Wednesday, May 25, 2011

Friday for all

Friday is a lucky day for Mamata Banerjee. Apparently it has always been so, as the Newspapers say. 13 has turned out to be a lucky number for her too. It is the 13th year after she broke away from Congress to form her own party and continue her struggle against the CPM and the Left Front which ruled the state.
And on Friday, the13th May,2011 she achieved what she set out to do. She defeated the CPM led Left Front in the Assembly election convincingly. Her party, Trinamul Congress, and the allies got an overwhelming majority and ousted the CPM from power after a prolonged rule of 34 years.
She is undoubtedly the architect of this victory. People rallied around her, they responded to her call for 'change' and voted for her, her party and her allies. Even her detractors could not but admire her courage, her determination, her uncompromising and determined struggle against the CPM and as she never failed to point out, its misrule.
Now as the Chief Minister of West Bengal , a position she assumed last Friday (Friday again !), she has many challenges ahead, many expectations to fulfill but if one starts with the basics, she has to  deliver on the promise she has made to the people of restoration of the rule of law and peoples' faith in it and to run a government on the basis of policies and programmes framed, initiated and implemented by it in a transparent manner and not a government run by the party's diktats at all levels. She has repeatedly said  'Dalatantra noi, Ganatantra chai' . That is the 'change' she has talked of and if she has to bring that about, she has to ensure that her party functionaries at different levels do not fall prey to the lures of the same ' Dalatantra' that she opposed so vehemently, for power can be too tempting and leads easily to its abuse.
In a meeting with district police chiefs, the new CM has sent this message as reported in today's papers. She has asked them to maintain law and order at all costs and act impartially without bowing to any political pressure.She has also asked his party colleagues to ensure that there is no political interference in the work of the police and the administration. She is reportedly proposing a citizen's committee of eminent people for every police station to act as an interface between the police and the people of the area.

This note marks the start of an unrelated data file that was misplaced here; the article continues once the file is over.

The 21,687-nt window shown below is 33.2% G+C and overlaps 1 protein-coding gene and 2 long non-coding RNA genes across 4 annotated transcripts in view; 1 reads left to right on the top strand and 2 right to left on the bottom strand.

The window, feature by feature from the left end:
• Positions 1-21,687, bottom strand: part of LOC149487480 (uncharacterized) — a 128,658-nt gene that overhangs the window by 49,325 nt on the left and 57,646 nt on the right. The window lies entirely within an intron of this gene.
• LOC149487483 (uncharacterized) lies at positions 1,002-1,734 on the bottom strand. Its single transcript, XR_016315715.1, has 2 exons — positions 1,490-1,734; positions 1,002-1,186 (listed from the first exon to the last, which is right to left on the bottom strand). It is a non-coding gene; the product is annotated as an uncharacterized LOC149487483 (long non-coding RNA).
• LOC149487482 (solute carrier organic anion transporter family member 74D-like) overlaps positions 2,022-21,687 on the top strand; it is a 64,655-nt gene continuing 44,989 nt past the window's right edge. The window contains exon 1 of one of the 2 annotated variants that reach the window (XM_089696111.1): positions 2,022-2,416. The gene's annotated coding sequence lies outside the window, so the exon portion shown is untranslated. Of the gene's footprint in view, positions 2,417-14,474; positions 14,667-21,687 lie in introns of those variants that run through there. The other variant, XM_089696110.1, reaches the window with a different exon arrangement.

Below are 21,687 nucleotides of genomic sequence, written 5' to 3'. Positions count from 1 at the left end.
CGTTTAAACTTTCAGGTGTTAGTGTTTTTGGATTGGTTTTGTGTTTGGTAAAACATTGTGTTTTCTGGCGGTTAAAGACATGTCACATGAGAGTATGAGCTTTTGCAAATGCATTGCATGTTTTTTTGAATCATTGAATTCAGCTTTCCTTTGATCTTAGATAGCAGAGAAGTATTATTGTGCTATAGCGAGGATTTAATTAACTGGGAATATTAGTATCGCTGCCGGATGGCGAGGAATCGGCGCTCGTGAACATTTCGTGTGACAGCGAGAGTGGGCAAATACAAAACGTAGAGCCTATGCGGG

This, no doubt, is a good beginning but I hope she is talking not only of tackling political clashes and violence which is of course essential, but also of law and order in the broader sense encompassing such matters as regulating processions and rallies so that they do not block the flow of traffic, ensuring observance of traffic rules by both pedestrians and vehicular traffic, taking errant buses, minibuses and autos to task, not allowing organised groups to stop work or block roads on the slightest pretext or indulge in vandalism on roads, hospitals or educational institutions. There are many such things ( one can go on enlarging the list ) where a 'few' dictate terms to 'many', which are assumed to be and accepted as exercise of democratic rights in our culture but are really antithetical to true and proper democracy and they need to be set right.
It is a tall order and can not happen overnight but any visible steps in controlling the chaos that we witness  on a day-to day basis will go a long way in ushering in the 'change' that we believe she has been talking about and pave the way for development in the state. She is the unquestioned leader of her party and is already attaining an iconic status in the minds of the people which is evident from the frenzy of the crowd that collects wherever she goes - she can possibly take the tough, mostly non-populist decisions required to bring in this transformation.
History has given her the opportunity.


  1. Dwiju

    I can see people were looking for a change and they have managed to elect a leader who has the popular support.

    Being an outsider I have not followed WB politics but I am curious to know if there was an election mamifesto in which she has laid down clear policies, or change of policies, for that matter.

    On what basis educated people voted for her? Surely slogans do not create policies, do they? Or she will start thinking about policies now.


  2. Surprisingly, Mamata Banerjee came out with an election manifesto which was highly lauded by the media. I have not gone through it myself but what I gathered from the newspapers, it was not merely a set of election promises, but it laid down clear set of policies to be adopted and was a professional job. She has inducted some non political people like Amit Mitra, Secy. General of FICCI and an economist, Manish Gupta, a former Chief Secy and some others who all won and are now ministers in her cabinet.
    The educated class you refer to did have its reservations about her. She excelled in agitatational politics, but her adminstrative skill and acumen are not yet tested.Whatever she did as the Union Railway Minister, promising and initiating a no of projects in West Bengal, was seen more as populist measures to win the hearts of people here for the ensuing election ( in which she succeded ).But they could see that she had emerged as the only alternative to CPM domination in WB politics and many were prepared to give her a chance. What helped was her efforts to change her image to pro industry (not at the cost of the people ), pro democracy, pro good governance, no bundhs etc.